Jack’s a preacher’s handsome son and Jill’s a drunkard’s daughter…
Jill is a melancholy girl, strange to most; cursed to others. Her home is an isolated village where old superstitions are the key to normality. She is shunned by the townspeople because she is different–because she was born with an unusual birthmark. No one will associate with Jill outside her family, and even they treat her as something that ought to be condemned.
And then there is Jack.
Jack is the blessed sort–the son of Minister Hilton. He accompanies Jill to the well every day to draw water for the sanctuary. They are not friends, yet he is the only one who has ever been kind to her.
There is something about Jack that Jill cannot seem to wrap her mind around. He is different from the rest of them but she can’t say how. She tries to keep herself from wondering about him, telling herself that his secrets can’t matter to her. They can never be close. But as time passes and the town grows more hostile toward her, any kind of friend– even an unacknowledged one–could prove valuable.
In celebrating the Kindle release of Jack and Jill on Tuesday Sept. 9, 2014, I’ve decided to delve into the past and talk about the history of this little story of mine. I could go back a long way to the very beginnings of my writing efforts in grade school, to the beginning of my interest in horror, but I won’t do that for now. Instead, I’m just going to focus on this one.
In a way, I’d like to say that Jack and Jill was the story that started it all, but that’s not quite true. I’m fairly certain that I started Neverland (Forsaken Dreamscape) first, but while that may be so, Jack and Jill is the first of my fairytale retellings that I ever completed. Perhaps this is owing to the fact that this story is very short in comparison to my others. It’s only 9 chapters, and weighs in at only 26k. Maybe it’s because I had a clear path for this story and it was just easy to write. It’s straightforward without complications or subplots.
It’s possible that I owe as many of my early fans to Jack and Jill as I do to Neverland, and even to this day, it still gets a lot of attention.
I think I wrote it in 2002. I was 19.
The idea: I had already been working on Behind Sanity (American McGee’s Alice fiction) and on Neverland, so my attention was already on fairytales. I had decided that I couldn’t do just one, but that it was my calling – no, my duty – to bring otherwise innocent tales to a more mature level and to get at the darkness hidden within.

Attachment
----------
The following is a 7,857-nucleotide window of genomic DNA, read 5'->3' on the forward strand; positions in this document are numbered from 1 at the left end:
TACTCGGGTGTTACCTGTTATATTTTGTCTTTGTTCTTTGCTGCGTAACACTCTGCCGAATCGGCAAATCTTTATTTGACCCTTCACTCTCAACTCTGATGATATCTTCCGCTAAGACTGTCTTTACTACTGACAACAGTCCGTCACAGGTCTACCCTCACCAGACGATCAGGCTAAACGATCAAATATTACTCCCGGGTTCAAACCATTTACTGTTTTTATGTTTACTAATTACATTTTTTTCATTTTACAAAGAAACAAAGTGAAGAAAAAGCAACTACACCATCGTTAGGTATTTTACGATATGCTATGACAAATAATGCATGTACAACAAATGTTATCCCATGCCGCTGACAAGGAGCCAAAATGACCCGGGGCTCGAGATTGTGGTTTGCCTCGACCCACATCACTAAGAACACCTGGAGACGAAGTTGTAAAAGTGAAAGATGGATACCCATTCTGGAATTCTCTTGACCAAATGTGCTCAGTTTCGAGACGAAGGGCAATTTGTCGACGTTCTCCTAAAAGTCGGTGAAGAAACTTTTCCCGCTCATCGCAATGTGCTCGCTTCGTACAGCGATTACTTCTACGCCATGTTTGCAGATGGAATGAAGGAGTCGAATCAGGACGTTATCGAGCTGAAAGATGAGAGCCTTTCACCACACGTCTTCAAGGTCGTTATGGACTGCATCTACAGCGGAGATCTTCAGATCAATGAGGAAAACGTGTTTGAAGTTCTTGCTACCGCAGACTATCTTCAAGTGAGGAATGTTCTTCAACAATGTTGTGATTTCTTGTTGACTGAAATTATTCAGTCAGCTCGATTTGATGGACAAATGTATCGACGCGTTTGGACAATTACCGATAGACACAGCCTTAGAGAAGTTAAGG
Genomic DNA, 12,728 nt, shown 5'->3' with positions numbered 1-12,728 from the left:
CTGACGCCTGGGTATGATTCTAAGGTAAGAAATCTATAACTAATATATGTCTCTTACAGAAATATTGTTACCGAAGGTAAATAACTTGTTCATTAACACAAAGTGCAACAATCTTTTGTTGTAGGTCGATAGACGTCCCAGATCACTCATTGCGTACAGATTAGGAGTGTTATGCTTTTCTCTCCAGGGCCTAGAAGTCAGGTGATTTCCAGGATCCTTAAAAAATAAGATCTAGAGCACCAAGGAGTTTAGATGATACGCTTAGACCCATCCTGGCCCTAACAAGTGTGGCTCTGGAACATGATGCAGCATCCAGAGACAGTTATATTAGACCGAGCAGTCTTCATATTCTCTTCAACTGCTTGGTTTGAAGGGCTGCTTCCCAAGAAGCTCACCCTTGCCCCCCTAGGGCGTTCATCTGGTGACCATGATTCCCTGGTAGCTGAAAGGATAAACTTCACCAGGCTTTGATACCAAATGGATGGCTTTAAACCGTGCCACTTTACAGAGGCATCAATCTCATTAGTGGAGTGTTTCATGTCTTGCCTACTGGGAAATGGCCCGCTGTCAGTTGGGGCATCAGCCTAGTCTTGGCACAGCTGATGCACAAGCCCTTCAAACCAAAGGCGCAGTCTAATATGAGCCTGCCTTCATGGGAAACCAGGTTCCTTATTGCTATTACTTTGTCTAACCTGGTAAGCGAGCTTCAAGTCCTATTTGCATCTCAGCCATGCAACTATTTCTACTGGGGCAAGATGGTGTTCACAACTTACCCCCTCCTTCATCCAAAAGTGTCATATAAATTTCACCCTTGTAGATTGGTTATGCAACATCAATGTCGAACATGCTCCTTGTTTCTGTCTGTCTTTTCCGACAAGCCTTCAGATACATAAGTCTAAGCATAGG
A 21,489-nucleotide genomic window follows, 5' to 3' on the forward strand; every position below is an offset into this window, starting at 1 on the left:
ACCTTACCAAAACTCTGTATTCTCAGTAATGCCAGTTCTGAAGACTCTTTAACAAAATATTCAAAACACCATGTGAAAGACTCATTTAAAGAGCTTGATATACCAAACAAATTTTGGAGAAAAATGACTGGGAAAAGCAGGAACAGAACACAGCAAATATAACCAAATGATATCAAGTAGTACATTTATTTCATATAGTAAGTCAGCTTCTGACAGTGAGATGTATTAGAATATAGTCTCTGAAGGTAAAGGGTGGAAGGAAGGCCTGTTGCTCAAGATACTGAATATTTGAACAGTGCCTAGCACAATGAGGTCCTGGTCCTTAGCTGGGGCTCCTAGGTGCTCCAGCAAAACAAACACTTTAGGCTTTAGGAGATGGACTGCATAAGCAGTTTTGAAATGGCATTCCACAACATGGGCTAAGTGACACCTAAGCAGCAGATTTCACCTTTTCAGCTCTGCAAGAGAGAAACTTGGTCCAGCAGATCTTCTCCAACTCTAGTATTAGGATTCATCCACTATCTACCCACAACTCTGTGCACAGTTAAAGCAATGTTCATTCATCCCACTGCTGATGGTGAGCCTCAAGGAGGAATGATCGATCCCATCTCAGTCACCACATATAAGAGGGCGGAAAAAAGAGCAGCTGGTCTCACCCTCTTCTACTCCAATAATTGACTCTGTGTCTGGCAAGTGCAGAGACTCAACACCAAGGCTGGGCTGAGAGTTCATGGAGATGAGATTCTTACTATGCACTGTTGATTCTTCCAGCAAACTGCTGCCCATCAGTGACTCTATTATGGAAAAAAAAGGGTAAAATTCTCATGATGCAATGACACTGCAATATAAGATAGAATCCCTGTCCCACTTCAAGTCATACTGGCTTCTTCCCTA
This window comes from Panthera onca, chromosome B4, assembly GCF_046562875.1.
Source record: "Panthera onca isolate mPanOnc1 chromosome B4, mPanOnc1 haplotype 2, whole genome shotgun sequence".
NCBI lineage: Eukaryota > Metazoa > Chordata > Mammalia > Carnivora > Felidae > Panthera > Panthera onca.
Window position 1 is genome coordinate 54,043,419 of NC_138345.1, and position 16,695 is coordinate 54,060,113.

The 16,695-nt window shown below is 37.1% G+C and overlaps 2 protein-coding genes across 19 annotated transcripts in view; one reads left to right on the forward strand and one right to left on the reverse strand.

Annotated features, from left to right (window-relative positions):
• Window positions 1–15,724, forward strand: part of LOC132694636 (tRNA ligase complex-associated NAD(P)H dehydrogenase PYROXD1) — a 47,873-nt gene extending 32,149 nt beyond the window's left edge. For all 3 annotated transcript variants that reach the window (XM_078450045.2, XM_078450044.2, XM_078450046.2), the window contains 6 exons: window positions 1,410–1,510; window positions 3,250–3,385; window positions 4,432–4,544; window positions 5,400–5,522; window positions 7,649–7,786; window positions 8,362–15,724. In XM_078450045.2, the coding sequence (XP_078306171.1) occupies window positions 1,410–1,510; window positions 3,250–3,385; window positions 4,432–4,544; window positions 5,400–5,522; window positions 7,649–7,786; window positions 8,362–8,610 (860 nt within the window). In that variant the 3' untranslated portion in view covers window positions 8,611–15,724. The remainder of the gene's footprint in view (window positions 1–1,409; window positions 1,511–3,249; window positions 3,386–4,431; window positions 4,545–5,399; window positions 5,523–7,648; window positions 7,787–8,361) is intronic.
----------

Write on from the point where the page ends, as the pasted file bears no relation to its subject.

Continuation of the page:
At that point in my life, I wasn’t even interested in thinking about what other writers might have already created. I was only focused on what my mind could do. I’m still a bit like that, but back then I wouldn’t even lend thought to making something no one else had done. Writing wasn’t complicated by those thins. If I had an idea, I went with it.
One day, while walking though Hot Topic, I saw a shirt (I think. It may have been a sticker, that for the life of me I cannot find a reference pic of). It had a drawing of a cartoonish goth girl holding a bucket. Over the top it said ‘Jack and Jill’. At the bottom it said: Jill pushed Jack.
(By the way, that’s not quite how my story goes, for those of you who haven’t read it. Wouldn’t want to spoil anything.) But at seeing that, I hadn’t even left the store before I could already see them in my mind, going up the hill beneath a cloudy sky, on a dreary day promising rain. Jill – a sad and shunned girl with dark hair in braids, and Jack – a tall and handsome preacher. They were contrasted, very different, but they were together. And when they got to the top, I already knew what would happen there.
I think it only took me a few weeks to write Jack and Jill, and since then I’ve edited it over and over again trying to fix the mistakes of my youth. Long ago, I’d had a few ideas for additional chapters and plot points to help the story make more sense, but in reading it this time around, I decided not to change it much from it’s original version. I did tweak it just a bit, but I ultimately felt that changing it too much would alter the entire feeling of the story, and I didn’t want to do that. By making it too supernatural, I felt it would take away from the emotional level of this story, which is really what it’s about, after all. I didn’t want to take away from what makes this story so human.
So, finally, I’m releasing Jack and Jill, to be enjoyed by all once again.
Jack and Jill will only be available in ebook form for now, but I may eventually set it up for print. Get it on Kindle today.
Jack and Jill on Goodreads.